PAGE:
NY Lawmakers Surprised by Hochul’s Reported 421a Revival Talks With REBNY and Labor
Gov. Kathy Hochul’s attempts to circumvent the state legislature by using an executive order to revive a generous tax incentive for developers that expired last summer has not been well received among lawmakers.
Multiple New York state lawmakers said they were not clued in to reported conversations the governor had with real estate and labor leaders over how to create a substitute to the 421a program that would allow owners to recoup a similar amount of cost savings on their projects in place of the tax break.
“I don’t think one can deal with a housing crisis truly behind the scenes without the legislature as a partner. That’s the wrong way to get something done,” Linda Rosenthal, an Assembly member from Manhattan who chairs the Assembly’s Housing Committee, told Commercial Observer. “There needs to be all perspectives on the table, and discussion among a broad coalition.”
A spokesperson for Hochul did not respond to a request for comment.
Lawmakers left Albany last month without reaching a housing deal after the governor and legislative leaders failed to reach consensus on an array of new tenant protections, provisions to increase housing density, mandates for suburban housing development, or measures to allow office space conversions. A proposal to apply the abatement to mixed-income projects that had begun construction but could not be finished by the law’s June 2026 deadline also failed to gain momentum.
Assemblymember Maritza Davila of Brooklyn was disappointed that the state legislature didn’t pass any housing measures but said the key issue holding back the tax incentive was that lawmakers wanted greater levels of affordability for rental units — about 40 to 80 percent of area median income levels — than developers were willing to offer.
“We have a huge homeless population. Where are we supposed to put all of these homeless people? How are we supposed to accommodate them?” Davila said. “We have to build. The housing stock is not being built, but we have to be able to buckle down and fight. And if that means saying no, that means saying no.”
Once the legislative session was over, Hochul floated the idea of issuing an executive order that would establish a payment-in-lieu-of-taxes program for developers run by the city’s economic development corporation, which would transfer their leases to the city and receive a property tax abatement in return.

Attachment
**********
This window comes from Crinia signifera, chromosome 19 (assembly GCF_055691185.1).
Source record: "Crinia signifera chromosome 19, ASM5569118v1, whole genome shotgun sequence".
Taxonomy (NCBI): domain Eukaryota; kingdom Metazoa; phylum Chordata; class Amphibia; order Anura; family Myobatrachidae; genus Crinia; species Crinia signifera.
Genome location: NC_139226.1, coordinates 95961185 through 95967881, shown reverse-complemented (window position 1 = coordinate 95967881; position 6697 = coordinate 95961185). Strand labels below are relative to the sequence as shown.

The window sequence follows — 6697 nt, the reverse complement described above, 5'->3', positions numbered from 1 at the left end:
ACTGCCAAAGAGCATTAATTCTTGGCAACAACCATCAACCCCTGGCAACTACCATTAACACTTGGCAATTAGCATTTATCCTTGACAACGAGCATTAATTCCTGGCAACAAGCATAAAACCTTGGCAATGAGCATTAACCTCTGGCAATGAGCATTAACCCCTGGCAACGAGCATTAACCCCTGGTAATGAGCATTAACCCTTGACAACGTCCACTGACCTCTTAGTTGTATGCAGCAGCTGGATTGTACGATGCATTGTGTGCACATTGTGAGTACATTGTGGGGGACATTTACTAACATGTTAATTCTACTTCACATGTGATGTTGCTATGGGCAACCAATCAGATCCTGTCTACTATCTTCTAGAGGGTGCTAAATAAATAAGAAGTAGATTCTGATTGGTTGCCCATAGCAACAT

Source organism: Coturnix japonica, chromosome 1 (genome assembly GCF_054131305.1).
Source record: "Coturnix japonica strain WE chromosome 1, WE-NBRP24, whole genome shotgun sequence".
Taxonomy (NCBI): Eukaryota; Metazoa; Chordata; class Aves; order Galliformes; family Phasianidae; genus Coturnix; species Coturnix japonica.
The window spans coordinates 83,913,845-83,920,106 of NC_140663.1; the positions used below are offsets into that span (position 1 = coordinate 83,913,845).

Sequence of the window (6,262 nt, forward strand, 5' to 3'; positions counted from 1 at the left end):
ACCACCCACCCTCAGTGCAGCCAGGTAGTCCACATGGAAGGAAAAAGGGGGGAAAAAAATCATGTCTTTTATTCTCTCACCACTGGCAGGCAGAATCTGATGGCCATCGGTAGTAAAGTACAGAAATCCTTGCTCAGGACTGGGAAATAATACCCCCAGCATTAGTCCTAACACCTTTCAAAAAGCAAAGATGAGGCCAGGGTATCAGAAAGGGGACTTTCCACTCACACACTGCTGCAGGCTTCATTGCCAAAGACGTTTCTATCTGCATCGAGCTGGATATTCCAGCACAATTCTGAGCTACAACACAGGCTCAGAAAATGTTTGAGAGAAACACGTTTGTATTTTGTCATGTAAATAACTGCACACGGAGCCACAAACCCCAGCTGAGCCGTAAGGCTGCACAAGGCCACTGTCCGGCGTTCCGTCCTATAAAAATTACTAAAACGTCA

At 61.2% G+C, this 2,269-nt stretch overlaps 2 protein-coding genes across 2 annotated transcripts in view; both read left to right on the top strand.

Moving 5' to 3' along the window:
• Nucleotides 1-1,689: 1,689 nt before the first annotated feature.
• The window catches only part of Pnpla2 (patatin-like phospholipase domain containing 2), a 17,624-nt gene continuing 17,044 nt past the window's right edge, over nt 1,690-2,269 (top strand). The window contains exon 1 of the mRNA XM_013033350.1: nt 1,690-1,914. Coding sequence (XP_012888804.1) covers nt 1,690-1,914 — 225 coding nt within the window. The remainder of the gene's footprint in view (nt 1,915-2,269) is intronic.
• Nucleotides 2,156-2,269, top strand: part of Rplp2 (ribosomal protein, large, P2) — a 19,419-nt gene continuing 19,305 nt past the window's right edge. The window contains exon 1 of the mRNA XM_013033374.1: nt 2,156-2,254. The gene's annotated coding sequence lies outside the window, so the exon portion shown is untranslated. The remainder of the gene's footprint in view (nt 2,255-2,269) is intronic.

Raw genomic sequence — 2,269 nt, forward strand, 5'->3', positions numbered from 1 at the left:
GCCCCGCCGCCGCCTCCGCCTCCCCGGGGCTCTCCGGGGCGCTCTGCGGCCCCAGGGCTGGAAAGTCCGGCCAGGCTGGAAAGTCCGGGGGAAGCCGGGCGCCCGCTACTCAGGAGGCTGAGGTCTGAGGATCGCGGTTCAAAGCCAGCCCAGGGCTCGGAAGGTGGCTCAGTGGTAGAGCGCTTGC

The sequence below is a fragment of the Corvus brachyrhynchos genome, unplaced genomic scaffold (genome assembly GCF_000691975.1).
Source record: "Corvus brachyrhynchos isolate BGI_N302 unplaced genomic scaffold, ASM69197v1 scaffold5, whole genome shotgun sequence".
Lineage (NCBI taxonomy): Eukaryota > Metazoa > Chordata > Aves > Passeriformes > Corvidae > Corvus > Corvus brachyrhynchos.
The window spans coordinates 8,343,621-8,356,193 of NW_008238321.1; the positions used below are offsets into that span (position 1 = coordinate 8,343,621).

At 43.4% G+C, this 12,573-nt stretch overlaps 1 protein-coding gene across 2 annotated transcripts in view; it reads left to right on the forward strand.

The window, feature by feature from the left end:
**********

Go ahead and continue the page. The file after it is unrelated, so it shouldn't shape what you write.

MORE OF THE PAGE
But REBNY and Building Trades — groups that in 2019 agreed to have a unified front in pushing policy decisions to lawmakers — couldn’t agree on the plan. REBNY supported the measure, but Building Trades insisted the order include wage guarantees that would apply to all projects that receive a tax break.
Instead, REBNY balked and the governor pulled the measure without ever making a public announcement.
“In the absence of such policies, the city’s housing supply crisis will continue to worsen,” REBNY President James Whelan said in a statement.
Gary LaBarbera, the leader of Building Trades, did not respond to a request for comment.
Labor leaders and their allies warned that an affordable housing tax abatement without a prevailing wage requirement would never be acceptable in any negotiation.
“The whole point of tackling the housing crisis is to make New York an affordable place to put down roots and support your family,” Jessica Ramos, a state senator from Queens and chair of the Senate Labor Committee, said in a statement. “Housing justice requires safe, family-sustaining jobs as part of a greater strategy. With more day laborers in our job market than ever, this move would have resulted in a proliferation of dangerous job sites and a lowering of construction standards that make the sector safer for all workers.”
Hochul could try again to resuscitate the tax incentive, but when it comes to taxes and housing policy, the governor’s powers have their limits.
She could declare a state of emergency and attempt to extend the deadline by which properties would qualify for the incentive’s benefits. Gov. Andrew Cuomo made a similar maneuver in 2018 to turn on speed cameras in school zones for 30 days when the Republican-led Senate let the program expire.
But legislators doubted that Hochul had the unilateral authority to change the 421a deadline, which is written into state law.
“No one could contest that there isn’t a housing emergency in the city or state. But that said, I’m not sure how statutorily she might be able to do that,” Manhattan state Sen. Brad Hoylman-Sigal said.
Lawmakers instead suggested convening a special session in the fall to tackle housing, or hold a summit in which developers, labor unions, tenant groups and public officials hash out solutions to the state’s shrinking housing supply.
“She knows that we should be full partners for tackling the housing crisis,” Rosenthal said. “She obviously knows about it from her travels and her point of view, but we also talk to people and have our own opinions. This is something we need to tackle together.”
But real estate insiders believe elected officials could be waiting a long time for either side involved to offer any concessions.
“You have powerful economic interests versus mass mobilized tenants,” said Ken Fisher, a land use attorney with Cozen O'Connor. “We found creative solutions in the past but we’ve had 20 years of prosperity, and the upshot of that is nobody feels the pressure to compromise.”